Jobs for long stretch

Minister for Industry and Employment Ben Carroll with member for Eastern Victoria Harriett Shing and Royal Flying Doctor Service training and development manager David Bodnar. photograph hayley mills

Minister for Industry and Employment Ben Carroll with member for Eastern Victoria Harriett Shing and Royal Flying Doctor Service training and development manager David Bodnar. photograph hayley mills

Former Carter Holt Harvey worker Mark Peter knew he had no option but to stay in the Latrobe Valley when the Morwell sawmill closed in September last year.

Relocating the family was not an option and remaining in his trade was going to be tough with limited opportunities for the former maintenance team leader.

"I wanted to stay local. My wife works locally, so I thought I'd try and stay here and I wanted something that was a full-time career that would hopefully see me out," Mr Peter, 47, told The Express.

His situation was similar to Martin Schembri – a former senior procurement officer at Hazelwood Power Station – who lost his job last year when the station closed in March last year, resulting in the loss of 750 jobs.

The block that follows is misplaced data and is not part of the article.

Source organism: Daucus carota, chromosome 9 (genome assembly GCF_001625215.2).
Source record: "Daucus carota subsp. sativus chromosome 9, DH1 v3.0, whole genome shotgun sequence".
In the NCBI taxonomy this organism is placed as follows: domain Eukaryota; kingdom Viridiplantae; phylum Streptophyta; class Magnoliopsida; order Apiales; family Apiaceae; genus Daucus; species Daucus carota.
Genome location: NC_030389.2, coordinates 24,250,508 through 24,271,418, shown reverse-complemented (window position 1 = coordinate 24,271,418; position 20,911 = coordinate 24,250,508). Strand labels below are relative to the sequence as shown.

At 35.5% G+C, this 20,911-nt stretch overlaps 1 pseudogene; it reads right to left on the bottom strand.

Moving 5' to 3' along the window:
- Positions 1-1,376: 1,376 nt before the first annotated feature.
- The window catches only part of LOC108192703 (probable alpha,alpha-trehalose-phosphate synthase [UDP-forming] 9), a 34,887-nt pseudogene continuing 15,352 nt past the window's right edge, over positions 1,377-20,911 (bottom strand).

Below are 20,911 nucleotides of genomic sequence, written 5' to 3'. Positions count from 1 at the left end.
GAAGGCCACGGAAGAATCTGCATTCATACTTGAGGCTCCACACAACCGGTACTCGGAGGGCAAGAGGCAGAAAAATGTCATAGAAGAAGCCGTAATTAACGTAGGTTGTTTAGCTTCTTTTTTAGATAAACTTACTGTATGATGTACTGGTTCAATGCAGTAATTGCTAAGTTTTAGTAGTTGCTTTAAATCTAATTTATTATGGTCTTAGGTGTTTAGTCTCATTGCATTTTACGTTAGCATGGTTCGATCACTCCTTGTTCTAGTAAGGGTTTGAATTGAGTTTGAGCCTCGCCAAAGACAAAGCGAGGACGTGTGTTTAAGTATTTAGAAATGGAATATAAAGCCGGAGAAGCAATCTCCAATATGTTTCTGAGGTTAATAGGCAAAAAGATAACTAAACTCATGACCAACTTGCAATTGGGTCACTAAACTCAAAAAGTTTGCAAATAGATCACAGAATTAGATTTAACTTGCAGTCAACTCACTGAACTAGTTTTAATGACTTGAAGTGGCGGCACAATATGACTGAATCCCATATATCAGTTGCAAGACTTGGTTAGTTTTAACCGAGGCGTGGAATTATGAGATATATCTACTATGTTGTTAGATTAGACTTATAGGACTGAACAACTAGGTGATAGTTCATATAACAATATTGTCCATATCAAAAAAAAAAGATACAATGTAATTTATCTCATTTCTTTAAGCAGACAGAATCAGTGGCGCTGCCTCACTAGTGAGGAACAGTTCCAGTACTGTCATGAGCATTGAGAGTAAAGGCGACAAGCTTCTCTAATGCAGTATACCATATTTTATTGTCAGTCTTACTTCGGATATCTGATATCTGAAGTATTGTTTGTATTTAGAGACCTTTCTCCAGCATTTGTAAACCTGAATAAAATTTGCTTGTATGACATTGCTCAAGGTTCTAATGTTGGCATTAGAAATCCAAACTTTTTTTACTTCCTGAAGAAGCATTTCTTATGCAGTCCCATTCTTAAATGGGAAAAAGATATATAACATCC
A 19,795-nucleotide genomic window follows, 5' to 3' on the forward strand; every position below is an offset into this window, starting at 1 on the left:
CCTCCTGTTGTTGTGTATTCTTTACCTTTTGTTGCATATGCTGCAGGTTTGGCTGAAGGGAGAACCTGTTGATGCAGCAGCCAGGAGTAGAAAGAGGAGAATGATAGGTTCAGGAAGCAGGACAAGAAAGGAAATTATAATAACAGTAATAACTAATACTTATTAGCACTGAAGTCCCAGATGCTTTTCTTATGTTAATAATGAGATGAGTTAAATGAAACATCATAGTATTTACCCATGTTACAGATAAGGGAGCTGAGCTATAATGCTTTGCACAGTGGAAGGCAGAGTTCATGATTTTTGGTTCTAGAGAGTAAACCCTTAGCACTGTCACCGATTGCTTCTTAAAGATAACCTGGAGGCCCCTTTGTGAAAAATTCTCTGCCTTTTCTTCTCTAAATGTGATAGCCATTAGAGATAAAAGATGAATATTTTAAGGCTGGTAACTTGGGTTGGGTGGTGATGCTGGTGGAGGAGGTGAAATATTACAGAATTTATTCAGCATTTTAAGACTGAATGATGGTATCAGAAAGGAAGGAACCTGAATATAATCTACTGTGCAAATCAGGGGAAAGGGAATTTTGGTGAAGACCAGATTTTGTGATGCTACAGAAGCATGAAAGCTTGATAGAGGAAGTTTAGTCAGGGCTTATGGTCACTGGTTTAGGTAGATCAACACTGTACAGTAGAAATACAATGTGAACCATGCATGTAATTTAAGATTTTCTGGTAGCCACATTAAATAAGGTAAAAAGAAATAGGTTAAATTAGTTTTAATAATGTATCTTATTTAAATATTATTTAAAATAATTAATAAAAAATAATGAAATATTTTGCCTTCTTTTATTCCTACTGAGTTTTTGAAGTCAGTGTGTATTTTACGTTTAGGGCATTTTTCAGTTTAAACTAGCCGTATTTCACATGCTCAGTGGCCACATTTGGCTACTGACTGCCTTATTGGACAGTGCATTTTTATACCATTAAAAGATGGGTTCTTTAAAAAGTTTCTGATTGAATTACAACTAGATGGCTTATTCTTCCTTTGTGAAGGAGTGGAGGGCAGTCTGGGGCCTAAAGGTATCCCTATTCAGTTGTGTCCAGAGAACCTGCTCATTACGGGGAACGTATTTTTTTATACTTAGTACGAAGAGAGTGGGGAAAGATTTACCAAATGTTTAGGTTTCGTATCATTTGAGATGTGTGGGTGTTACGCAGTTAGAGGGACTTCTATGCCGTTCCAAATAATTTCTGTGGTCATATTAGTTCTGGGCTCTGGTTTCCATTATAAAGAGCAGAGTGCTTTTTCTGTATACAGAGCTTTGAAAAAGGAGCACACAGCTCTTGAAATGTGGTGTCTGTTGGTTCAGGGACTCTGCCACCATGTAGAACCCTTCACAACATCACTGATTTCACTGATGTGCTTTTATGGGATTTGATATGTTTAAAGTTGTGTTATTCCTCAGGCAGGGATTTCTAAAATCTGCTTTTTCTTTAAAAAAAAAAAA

They were two of 13 displaced Hazelwood and Carter Holt Harvey workers who this week completed a certificate III in non-emergency patient transport – a course offered in a partnership with Federation Training and the Royal Flying Doctor Service.

The certificate has qualified the men as patient transport officers who will be based in Gippsland to "meet the growing needs of non-emergency patient transport", the state government said on Tuesday.

Industry and Employment Minister Ben Carroll visited Maryvale Private Hospital in Morwell to meet the new patient transport officers and said the re-skilling was helping get former coal and timber employees back into the workforce.

"The healthcare sector is our largest employer across the state, but it's actually growing, in particular down in the Latrobe Valley and Gippsland region," Mr Carroll said.

Mr Peter said he found the certificate "beneficial" but said it was hard to adjust to the textbook-based theory and returning to the classroom almost three decades after leaving school.

"It wasn't easy. It was a bit of a struggle with the schooling after so many years of not doing schooling, that was the biggest difficulty," he said.

"But being able to put time and effort into it and not having to worry about a full-time job made the process easier."

The course was offered through the $22 million Worker Transition Service.

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